Oh please, someone just claimed the current Kiev regime was legally voted in. Yes, legally voted in after the ethnic cleansing campaign assured that no pro-Russian voters would be voting and after of course, the illegal, the not democratic, ouster of an already legally voted in president. It is just overwhelming the fact that elections were already coming up at the end of the year and yet someone(s) was not willing to wait for scheduled elections and had to force their temporary president in by, um, well, not by voting or anything remotely democratic.

    Furthermore, I heard some ignorant fools say "I'm still waiting for the racial discrimination of ethnic Russian Putin was talking about"......Are your serious, Ukraine started up the draft and is in the begging stages of revamping its military and they currently have the majority of ethnic Russians in one Eastern region where they are surrounded and are being demoralized daily by constant shelling of civilians and civilian dwellings. I'm sure it was just by chance that a grade school was shelled on the first day of classes?????.
    In Response

    by: jimmy from: Canada
    November 27, 2014 6:32 PM
    Actually the people kicking out a government that went back on a major policy decision to join the EU is the very highest form of democracy. You should learn more and talk less.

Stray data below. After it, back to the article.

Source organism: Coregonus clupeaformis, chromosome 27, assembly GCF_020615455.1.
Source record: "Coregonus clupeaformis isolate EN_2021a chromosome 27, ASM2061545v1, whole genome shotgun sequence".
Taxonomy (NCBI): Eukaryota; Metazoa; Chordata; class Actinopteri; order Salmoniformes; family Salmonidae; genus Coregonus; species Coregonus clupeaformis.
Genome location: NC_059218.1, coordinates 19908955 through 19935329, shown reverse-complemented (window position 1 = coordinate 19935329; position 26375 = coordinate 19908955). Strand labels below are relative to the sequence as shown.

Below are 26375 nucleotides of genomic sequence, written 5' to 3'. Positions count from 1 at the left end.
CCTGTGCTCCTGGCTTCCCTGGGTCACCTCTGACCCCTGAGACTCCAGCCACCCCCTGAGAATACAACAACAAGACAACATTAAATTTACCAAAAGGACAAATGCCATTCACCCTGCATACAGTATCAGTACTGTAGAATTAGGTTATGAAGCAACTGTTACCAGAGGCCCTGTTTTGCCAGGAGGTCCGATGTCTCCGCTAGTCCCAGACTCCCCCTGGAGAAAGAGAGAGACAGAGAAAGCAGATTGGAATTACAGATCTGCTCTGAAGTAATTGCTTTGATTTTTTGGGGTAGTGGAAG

by: eulupu from: Detroit
    November 27, 2014 10:22 AM
    Yuri Bereza visiting Whasington that' s a good one! Since when American government deals with ultra nationalist MILITIA commanders ?? Or he was just shopping around with the arms dealers cheering him up!!

    by: ringoesman from: Princeton nj
    November 27, 2014 9:43 AM
    Putin is playing a very dangerous game. One mistake by a pilot, one "accidental" encounter and war between nato and Russia could break out.

    by: Mike from: Myrtle Beach, SC USA
    November 27, 2014 7:32 AM
    I still don't understand knowing its true that Russia has and is sending weapons to the rebels why then cant we send weapons to a true voted in legal government. If somebody does not stand up to Hitler I mean Putin this will get out of hand in my opinion.
    In Response

    by: Baldur Dasche from: canada
    November 27, 2014 10:10 AM
    Weapons aren't the problem in Ukraine. It has the largest arms manufacture factory east of Belgium. It manufactures everything from small arms to advanced fighters. The problem in Ukraine is money. It gets stolen very easily and no one wants to loan the Ukrainians any more than it takes to 'service' the significant debt they've 'stolen' already. Given a) an non-war (ATO) situation and b)a decade of investment, Ukraine might be able to bring itself up to NATO standard. American arms, at this point, would upset an already precarious apple-cart.

    by: Mezziah from: Aba, Abia State Nigeria
    November 27, 2014 7:00 AM
    please the problem at Eastern Ukraine should be handle with care and resolved as quick as possible

    by: Voplok from: Poland
    November 27, 2014 4:09 AM
    Dramatically reduce import of oil and gas of Russia! Russians are angry at products price,rate of dollar and euro,they are tired of their president. Push forward with sanctions and Putin will be go away....

    by: laker48 from: Canada
    November 27, 2014 12:21 AM
    Ukraine needs Javelin and Hellfire missiles, and Predator drones able to carry and launch Hellfires.
    Comments page of 2